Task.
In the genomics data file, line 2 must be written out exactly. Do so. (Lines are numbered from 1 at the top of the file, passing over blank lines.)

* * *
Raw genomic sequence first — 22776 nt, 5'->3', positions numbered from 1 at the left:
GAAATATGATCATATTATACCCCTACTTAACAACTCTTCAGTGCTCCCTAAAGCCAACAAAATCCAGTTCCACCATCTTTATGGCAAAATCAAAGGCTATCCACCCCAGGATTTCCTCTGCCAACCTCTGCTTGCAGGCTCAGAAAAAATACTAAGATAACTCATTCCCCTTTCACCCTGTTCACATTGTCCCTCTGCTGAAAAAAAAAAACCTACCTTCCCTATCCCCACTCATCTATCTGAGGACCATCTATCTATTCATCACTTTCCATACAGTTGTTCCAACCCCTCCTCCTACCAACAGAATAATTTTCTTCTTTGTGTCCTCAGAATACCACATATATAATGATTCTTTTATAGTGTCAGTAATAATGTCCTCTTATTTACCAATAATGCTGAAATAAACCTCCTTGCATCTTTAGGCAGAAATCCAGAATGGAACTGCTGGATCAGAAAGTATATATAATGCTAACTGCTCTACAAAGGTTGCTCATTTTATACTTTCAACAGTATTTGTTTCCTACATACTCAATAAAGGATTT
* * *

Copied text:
GAAATATGATCATATTATACCCCTACTTAACAACTCTTCAGTGCTCCCTAAAGCCAACAAAATCCAGTTCCACCATCTTTATGGCAAAATCAAAGGCTATCCACCCCAGGATTTCCTCTGCCAACCTCTGCTTGCAGGCTCAGAAAAAATACTAAGATAACTCATTCCCCTTTCACCCTGTTCACATTGTCCCTCTGCTGAAAAAAAAAAACCTACCTTCCCTATCCCCACTCATCTATCTGAGGACCATCTATCTATTCATCACTTTCCATACAGTTGTTCCAACCCCTCCTCCTACCAACAGAATAATTTTCTTCTTTGTGTCCTCAGAATACCACATATATAATGATTCTTTTATAGTGTCAGTAATAATGTCCTCTTATTTACCAATAATGCTGAAATAAACCTCCTTGCATCTTTAGGCAGAAATCCAGAATGGAACTGCTGGATCAGAAAGTATATATAATGCTAACTGCTCTACAAAGGTTGCTCATTTTATACTTTCAACAGTATTTGTTTCCTACATACTCAATAAAGGATTT